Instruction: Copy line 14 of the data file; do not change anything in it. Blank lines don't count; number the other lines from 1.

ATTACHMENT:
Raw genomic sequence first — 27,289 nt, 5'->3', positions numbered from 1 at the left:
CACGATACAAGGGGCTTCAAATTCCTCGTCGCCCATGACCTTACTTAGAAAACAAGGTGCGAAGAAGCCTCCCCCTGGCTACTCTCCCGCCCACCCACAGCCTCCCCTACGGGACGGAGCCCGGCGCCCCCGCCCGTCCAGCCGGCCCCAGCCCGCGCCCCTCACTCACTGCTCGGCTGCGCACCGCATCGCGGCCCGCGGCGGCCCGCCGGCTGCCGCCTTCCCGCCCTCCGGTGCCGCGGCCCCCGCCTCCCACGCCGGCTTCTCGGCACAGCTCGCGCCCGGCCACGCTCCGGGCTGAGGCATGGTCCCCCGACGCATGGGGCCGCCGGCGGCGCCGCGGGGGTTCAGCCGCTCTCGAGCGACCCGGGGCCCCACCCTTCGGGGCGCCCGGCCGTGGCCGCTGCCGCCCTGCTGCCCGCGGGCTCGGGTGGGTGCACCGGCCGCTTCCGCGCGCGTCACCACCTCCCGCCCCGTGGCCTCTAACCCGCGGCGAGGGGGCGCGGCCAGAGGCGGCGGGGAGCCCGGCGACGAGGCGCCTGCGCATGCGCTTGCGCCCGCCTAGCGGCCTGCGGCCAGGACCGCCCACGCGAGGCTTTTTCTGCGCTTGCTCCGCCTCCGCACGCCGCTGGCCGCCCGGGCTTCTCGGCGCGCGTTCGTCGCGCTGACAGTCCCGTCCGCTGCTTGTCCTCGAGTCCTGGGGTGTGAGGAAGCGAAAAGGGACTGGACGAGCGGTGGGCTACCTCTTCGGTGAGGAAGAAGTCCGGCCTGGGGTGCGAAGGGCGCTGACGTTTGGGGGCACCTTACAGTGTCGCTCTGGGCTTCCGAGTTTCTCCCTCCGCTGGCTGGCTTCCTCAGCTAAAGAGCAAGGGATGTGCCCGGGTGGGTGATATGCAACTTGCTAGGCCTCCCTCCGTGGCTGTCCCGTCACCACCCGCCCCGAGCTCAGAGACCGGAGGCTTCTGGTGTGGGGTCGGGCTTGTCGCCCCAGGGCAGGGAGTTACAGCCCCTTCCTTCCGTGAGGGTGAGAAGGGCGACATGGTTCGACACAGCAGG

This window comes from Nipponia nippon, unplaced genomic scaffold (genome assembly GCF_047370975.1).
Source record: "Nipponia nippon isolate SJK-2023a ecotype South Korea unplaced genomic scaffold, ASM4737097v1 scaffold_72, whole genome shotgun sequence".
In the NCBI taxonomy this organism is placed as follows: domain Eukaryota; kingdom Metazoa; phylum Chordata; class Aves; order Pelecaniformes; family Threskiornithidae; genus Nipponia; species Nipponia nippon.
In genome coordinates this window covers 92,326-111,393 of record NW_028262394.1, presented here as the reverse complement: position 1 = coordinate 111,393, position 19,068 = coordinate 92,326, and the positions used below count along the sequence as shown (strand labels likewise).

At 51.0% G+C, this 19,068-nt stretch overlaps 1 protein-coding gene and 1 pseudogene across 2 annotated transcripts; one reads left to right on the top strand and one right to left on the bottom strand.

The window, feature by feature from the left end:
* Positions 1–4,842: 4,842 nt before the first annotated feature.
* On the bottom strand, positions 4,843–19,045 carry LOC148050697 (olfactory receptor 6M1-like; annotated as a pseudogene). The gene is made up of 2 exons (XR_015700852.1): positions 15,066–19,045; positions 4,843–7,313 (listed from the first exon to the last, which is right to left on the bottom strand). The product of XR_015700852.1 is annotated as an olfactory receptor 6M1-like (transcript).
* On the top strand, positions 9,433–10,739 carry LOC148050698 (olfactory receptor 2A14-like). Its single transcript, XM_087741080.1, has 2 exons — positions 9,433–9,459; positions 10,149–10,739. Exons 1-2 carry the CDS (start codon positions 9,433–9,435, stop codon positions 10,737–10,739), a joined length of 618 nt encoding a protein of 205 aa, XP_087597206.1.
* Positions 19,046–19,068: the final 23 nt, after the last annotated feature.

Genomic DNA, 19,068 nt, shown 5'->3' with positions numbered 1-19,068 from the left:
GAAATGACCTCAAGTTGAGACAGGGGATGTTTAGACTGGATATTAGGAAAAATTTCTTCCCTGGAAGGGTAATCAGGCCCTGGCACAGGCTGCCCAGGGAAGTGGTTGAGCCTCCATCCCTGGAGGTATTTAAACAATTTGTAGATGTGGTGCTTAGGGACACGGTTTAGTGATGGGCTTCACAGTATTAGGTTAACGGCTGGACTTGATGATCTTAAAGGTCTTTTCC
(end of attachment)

GAAATGACCTCAAGTTGAGACAGGGGATGTTTAGACTGGATATTAGGAAAAATTTCTTCCCTGGAAGGGTAATCAGGCCCTGGCACAGGCTGCCCAGGGAAGTGGTTGAGCCTCCATCCCTGGAGGTATTTAAACAATTTGTAGATGTGGTGCTTAGGGACACGGTTTAGTGATGGGCTTCACAGTATTAGGTTAACGGCTGGACTTGATGATCTTAAAGGTCTTTTCC